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4-23-10                  

Today’s my Dad’s 89th birthday.   Happy Birthday, Dad !

Status: 8.0/10 (The Russian judges are particularly strict, especially after noting the gastrointestinal side effects of the first 3-day course of chemotherapy.)

Events: Had a small headache last night.  They asked me if I wanted anything for it – reinforcing the fact that they’re not looking for brave souls around here.  If you start to have a headache, or nausea, or anything that might get worse over time they want to jump on it quickly.   Awakened at 4 AM by increased gastrointestinal motility (if you don’t know what that means you can look it up – we’re trying to keep this thing at least PG-13).  The ensuing scene of me trying to move from bed to bathroom, in the dark, with an IV pole, flapping hospital gown, beeping pump alarm, electric cords, and stool culture sampling kit could only be replicated by Peter Sellers in his prime.

   Received 2 units of blood as my hematocrit had dropped to 21.  The cadre of vampira had finally drained me almost dry.

Comments: They’re holding off on giving me some helpful Imodium until the laboratory confirms I’m not having GI problems due to a bacterium called C. difficile.  “C. diff,” as it goes by, is an especially bad bug.  It’s in the same family as the bacteria that cause tetanus, botulism, and gangrene.  All do their damage by making toxins – and in C diff’s case, inflammation of the intestinal wall.  The microorganism has become a significant problem in hospitalized patients, especially in folks who have been on broad spectrum antibiotics.

    Before you can receive a blood transfusion, they check to see if the donated blood matches your own.  By match they mean that the body’s immune system won’t label it as foreign and reject it.  Because we are all different genetically, the cells in our body have their own unique identifying characteristics – just like everyone at a large business convention has their own name tag.  You can quickly look at a tag and tell if someone is a member of your company or a competitor.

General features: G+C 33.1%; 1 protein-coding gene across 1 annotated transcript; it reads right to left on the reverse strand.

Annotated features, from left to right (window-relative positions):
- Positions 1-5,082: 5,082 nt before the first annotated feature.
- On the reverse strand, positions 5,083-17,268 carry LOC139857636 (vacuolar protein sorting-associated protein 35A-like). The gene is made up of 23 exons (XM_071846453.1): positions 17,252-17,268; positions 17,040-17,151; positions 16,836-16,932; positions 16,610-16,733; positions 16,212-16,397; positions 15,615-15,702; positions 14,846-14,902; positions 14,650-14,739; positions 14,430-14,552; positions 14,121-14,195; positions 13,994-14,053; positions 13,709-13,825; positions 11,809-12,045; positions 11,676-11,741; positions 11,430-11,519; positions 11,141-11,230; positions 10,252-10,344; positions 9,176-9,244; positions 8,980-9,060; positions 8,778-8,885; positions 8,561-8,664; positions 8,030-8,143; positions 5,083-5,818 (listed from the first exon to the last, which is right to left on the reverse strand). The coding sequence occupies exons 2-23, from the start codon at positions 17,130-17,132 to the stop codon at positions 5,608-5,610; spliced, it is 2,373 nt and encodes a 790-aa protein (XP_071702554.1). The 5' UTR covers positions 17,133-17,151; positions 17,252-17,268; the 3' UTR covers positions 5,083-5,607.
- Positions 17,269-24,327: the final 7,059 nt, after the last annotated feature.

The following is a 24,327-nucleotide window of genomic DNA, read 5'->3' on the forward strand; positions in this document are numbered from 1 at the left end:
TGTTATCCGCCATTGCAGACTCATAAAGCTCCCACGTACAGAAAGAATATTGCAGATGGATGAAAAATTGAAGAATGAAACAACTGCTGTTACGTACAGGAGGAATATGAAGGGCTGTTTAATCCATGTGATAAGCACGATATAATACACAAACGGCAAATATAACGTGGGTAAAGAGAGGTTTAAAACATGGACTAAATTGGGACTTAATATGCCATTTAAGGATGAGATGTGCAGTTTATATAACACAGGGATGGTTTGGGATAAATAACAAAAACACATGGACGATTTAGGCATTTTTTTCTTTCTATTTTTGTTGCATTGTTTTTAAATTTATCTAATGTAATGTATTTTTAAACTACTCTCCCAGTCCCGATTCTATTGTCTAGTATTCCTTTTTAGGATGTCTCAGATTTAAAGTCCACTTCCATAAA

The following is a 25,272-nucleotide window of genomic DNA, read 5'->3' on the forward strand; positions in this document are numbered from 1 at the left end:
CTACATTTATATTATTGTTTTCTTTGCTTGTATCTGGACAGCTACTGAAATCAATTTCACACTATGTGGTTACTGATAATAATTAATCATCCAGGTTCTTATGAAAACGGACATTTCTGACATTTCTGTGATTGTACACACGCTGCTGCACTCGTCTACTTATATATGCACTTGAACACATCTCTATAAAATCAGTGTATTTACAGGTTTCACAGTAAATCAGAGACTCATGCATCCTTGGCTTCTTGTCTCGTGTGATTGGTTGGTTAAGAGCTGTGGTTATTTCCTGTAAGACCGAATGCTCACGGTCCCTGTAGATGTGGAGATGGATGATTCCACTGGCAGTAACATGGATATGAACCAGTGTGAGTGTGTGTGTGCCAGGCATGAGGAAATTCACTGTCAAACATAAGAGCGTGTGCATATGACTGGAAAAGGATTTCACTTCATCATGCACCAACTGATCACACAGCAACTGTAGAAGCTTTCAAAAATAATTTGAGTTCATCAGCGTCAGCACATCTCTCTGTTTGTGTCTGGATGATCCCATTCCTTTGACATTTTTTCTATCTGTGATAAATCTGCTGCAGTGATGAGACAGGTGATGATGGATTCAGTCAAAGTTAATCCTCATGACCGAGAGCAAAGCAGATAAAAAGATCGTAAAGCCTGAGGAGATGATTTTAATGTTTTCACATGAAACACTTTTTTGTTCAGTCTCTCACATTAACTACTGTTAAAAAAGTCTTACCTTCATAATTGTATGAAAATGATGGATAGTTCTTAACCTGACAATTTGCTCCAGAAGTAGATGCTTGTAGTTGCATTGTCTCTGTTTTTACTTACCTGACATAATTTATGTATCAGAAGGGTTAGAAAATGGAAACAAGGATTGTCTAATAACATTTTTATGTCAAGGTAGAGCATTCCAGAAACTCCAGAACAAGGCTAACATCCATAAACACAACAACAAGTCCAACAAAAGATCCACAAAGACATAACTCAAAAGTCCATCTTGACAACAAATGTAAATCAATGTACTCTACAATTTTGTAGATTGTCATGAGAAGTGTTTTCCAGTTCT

Red blood cells have their own special types of name tags.  They were discovered by Karl Lansdteiner more than a hundred years ago, and he simply called them A and B.  All of your red cells are either type A, or type B, both, or neither.  If they are both, we call them AB, if neither we call them O.  And just as competitors at the convention aren’t going to let you into their cocktail party after eyeing your name tag, your immune system isn’t going to accept a red blood cell if it conflicts with your own type.  So if you have type A blood, you’ll match only with another A, or an O (they’re treated like the waitstaff at the cocktail party – they mingle around but are of no competitive threat).  AB types will party with anybody (they’re happy to see a name on the tag they’re familiar with), but the O types won’t party with anyone else – they’re just supposed to be serving the hors d’oeuvres.

   Later, it was discovered that there was another factor that mattered, too.  It was found  by working with Rhesus monkeys and called the Rh factor; that one you either have (positive) or you don’t (negative).  So your blood will be labeled A+, or perhaps AB-, or whatever.  Giving mismatched blood can cause a serious transfusion reaction, and it’s why they try to be so careful when giving blood in the hospital.    [Note: my transfusions today must have matched well – no problems]

   As much as I have confidence in my doctors, I’m somewhat distressed that they don’t seem to share as much information as I want about my status, lab values, etc.   I realize that they are likely acting in the usual rubric they use with their lay patients, but I’m going to speak to them and relate that they’ll have a better outcome if they include the real insider on the team.